But what if public opinion about Trump and the Russia probe is a lot simpler than we think? What if the story is that large majorities think Trump is probably guilty of some sort of wrongdoing; believe that Mueller’s investigation is legitimately in keeping with the rule of law and is pursuing matters that are important to the public interest; want Trump to face questioning over these matters; don’t like Trump’s constant attacks on the investigation; and believe Trump has been trying to interfere with the probe and has been steadily lying about it all along?
This morning, Trump is once again raging at Mueller on Twitter, calling for his probe to be shut down. Uh-oh. His base will march in lockstep with him on this, and that’s all that matters! He’s flooding the media zone!! We are doomed to helplessness while his mighty social media presence mesmerizes the electorate!!! He’s winning!!!!
Except … no, he isn’t. A new CNN poll finds:
- Only 34 percent of Americans approve of Trump’s handling of the Russia investigation, vs. 55 percent who disapprove.
- 58 percent say this is a serious matter that should be investigated, vs. only 37 percent who think it’s mainly an effort to discredit Trump.
- 56 percent say Trump has interfered with the investigation, vs. only 38 percent who say he has not.
- Only 37 percent say the things Trump has said publicly about the investigation are true, vs. 56 percent who say they are false.
- 70 percent say Trump should testify to Mueller, vs. only 25 percent who say he should not.
- 57 percent say Trump knew about contacts between his campaign operatives and Russians, vs. only 36 percent who say he did not.
Trump is losing every single public argument about the Mueller probe. His latest, in a tweet citing Judicial Watch, is that the firing of former FBI agent Peter Strzok, who authored texts critical of Trump, shows that the “fundamental underpinnings of the investigation were corrupt.” This is a lie: The inspector general’s report into all this actually found that the FBI decision not to prosecute Hillary Clinton was untainted by bias or politics, completely laying waste to Trump’s narrative. Regardless, this is only the latest in a long string of things that was supposed to “give Trump fodder” to disqualify the investigation, to use that deeply misleading and self-reinforcing journalistic cliche.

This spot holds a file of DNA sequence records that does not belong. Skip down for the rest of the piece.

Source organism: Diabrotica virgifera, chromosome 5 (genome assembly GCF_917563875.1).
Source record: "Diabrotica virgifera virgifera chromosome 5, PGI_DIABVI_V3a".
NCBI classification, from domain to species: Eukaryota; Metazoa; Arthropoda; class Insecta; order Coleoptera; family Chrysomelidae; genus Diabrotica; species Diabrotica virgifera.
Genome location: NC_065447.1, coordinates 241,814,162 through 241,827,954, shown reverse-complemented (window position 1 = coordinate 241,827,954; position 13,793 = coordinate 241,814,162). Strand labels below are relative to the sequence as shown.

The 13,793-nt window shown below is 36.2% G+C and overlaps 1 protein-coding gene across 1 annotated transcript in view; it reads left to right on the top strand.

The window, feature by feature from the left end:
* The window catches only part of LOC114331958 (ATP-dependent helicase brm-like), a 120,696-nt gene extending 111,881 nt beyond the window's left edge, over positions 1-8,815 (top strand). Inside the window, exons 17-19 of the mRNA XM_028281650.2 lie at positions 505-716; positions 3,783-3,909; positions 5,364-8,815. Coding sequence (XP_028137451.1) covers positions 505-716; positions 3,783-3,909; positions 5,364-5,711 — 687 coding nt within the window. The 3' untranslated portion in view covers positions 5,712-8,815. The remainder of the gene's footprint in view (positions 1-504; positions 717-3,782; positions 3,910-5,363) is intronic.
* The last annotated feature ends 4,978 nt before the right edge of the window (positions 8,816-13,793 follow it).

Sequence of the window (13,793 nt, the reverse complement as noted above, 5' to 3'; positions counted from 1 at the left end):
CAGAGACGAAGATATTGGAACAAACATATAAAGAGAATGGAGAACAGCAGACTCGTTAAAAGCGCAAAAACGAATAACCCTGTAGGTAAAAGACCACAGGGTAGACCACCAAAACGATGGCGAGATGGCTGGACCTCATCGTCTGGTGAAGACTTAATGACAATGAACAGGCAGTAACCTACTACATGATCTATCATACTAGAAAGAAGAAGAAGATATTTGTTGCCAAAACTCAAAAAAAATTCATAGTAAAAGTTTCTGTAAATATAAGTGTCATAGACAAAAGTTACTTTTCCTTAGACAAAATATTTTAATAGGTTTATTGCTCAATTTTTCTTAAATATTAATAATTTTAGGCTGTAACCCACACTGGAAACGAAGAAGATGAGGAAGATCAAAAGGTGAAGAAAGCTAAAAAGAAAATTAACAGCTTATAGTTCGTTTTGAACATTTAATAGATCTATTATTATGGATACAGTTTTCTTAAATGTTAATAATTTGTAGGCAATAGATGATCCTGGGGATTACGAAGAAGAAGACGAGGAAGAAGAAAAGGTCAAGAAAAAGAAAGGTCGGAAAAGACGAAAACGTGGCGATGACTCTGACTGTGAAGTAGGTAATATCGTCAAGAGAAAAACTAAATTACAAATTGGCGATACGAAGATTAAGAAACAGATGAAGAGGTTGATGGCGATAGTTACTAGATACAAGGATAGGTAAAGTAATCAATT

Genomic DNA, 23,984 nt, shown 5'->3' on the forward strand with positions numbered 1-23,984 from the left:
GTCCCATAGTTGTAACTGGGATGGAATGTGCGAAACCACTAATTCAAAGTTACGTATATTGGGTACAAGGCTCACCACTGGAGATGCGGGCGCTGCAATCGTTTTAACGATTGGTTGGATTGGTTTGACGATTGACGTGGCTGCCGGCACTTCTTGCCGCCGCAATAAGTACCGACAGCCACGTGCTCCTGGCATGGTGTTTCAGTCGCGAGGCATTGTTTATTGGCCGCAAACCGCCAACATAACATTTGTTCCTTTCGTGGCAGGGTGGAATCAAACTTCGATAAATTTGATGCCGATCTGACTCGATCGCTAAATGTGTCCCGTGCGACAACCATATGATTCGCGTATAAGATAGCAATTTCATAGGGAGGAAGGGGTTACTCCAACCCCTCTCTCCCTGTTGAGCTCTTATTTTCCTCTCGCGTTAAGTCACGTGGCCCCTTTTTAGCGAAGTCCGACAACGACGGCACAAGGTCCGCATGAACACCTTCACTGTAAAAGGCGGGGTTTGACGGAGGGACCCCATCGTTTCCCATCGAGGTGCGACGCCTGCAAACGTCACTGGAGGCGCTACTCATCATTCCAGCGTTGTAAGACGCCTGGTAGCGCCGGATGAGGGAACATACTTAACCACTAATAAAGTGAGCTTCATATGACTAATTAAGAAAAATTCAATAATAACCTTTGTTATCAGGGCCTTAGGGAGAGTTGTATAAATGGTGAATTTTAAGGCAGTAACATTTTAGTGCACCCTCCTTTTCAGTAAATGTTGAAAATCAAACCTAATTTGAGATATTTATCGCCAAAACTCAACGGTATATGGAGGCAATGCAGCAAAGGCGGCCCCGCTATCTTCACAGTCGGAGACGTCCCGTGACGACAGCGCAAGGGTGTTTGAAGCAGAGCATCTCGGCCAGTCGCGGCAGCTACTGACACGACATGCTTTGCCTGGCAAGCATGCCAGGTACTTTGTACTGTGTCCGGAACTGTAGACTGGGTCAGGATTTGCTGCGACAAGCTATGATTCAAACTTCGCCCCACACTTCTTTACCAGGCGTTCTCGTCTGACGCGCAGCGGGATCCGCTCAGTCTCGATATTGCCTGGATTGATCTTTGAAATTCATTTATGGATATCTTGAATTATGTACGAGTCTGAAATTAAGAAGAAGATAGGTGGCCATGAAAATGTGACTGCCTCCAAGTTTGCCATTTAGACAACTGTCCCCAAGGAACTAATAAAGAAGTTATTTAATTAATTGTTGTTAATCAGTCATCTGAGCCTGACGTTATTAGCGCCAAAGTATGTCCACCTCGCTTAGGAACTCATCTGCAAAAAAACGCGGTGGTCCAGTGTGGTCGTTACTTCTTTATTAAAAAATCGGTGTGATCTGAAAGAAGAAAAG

But the fodder is failing, and so are all his lies. Only small minorities believe the probe is a witch hunt; think he hasn’t interfered in it; believe he’s telling the truth about these matters; and don’t think he should testify. And those minorities are largely dominated by Republicans: In all these cases, independents — who matter in midterms — are tilted against him, a trend that other polls have also demonstrated.
It is often suggested that all Trump has to do to “win” is keep his base behind him against Mueller. The idea is supposed to be that this will ensure that House Republicans won’t impeach Trump. But House Republicans are almost certainly never going to impeach Trump, no matter what Mueller finds. The only way Trump will be held accountable, should those findings be very serious, is if Democrats take back the House.
And so, what will matter for accountability purposes is whether Trump’s lies about the Mueller probe are enough to prevent a Democratic takeover. And on this score, the CNN poll is notable: The college-educated white voters who will be so important this fall tilt heavily against Trump: 60 percent say the Russia affair is serious and should be investigated; 61 percent say Trump interfered in the investigation; and 58 percent say he has been lying about it.
Non-college-educated whites, by contrast, side with Trump on these things (though far more narrowly than you might think). Indeed, it’s worth asking whether the Mueller investigation constitutes another matter in what David French calls the “great white culture war.” It’s plausible that college-educated whites see Trump’s handling of the Mueller probe as part of his broader degradation of our democracy and institutions, and see this as very troubling, in a manner that non-college-educated whites (perhaps believing that our system has failed them, thus making them responsive to Trump in the first place) do not.
It is often also suggested that Trump’s attacks on the Mueller probe work by galvanizing his base, which could help keep the House in GOP hands. But here, too, the CNN poll is instructive: While large majorities of Republican voters say the Mueller probe will be important to them this fall, similarly large majorities of Democrats say the same.
I’m not claiming the Mueller probe will necessarily give a big lift to Democratic efforts to take the House. My view is that Trump’s handling of it is part of a broader story about Trumpian self-dealing and corruption and his reliance on the House GOP to shield him from accountability and allow him to act with impunity on many fronts. And the precise impact of the Russia story as part of that broader narrative is hard to gauge.
But there is no evidence Trump’s lies are likely to give the GOP a boost in keeping the House. The Russia story is probably hurting Republicans more than it is helping. Which means that on this score, Trump isn’t “winning” at all.